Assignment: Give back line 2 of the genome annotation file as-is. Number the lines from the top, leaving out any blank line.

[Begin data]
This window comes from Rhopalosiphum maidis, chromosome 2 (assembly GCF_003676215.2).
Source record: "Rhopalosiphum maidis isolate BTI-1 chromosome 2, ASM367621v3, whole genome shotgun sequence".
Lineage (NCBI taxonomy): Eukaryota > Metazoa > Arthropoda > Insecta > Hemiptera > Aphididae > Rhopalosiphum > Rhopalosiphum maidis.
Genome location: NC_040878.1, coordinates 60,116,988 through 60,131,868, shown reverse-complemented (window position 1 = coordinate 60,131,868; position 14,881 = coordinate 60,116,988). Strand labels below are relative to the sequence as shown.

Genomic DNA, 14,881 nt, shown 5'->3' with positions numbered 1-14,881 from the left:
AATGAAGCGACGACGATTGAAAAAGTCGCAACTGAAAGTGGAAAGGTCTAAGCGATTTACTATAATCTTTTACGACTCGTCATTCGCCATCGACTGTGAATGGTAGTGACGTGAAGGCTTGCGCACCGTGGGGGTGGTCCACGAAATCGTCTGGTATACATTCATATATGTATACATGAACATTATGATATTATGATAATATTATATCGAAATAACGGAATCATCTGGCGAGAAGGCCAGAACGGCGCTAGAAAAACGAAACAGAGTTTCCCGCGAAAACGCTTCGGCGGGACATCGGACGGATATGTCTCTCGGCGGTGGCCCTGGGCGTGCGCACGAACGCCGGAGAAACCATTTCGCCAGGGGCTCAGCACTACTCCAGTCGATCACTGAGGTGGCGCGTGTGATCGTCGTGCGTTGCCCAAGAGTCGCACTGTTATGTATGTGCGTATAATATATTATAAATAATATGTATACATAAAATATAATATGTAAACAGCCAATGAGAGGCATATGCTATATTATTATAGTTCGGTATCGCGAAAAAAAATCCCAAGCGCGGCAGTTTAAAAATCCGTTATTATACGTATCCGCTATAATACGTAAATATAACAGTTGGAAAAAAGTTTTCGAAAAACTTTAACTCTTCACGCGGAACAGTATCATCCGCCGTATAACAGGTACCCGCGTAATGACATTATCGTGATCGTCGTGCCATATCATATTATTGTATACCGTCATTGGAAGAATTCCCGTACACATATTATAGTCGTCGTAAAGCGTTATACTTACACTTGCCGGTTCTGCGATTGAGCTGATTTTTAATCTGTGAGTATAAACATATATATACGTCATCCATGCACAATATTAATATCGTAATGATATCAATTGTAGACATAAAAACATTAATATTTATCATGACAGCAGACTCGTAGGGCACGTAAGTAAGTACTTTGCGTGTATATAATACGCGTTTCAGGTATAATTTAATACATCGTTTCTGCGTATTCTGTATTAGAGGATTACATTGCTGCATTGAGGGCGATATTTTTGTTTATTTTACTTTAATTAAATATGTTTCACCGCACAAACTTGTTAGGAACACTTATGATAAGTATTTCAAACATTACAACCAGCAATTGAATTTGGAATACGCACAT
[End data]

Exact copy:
Source record: "Rhopalosiphum maidis isolate BTI-1 chromosome 2, ASM367621v3, whole genome shotgun sequence".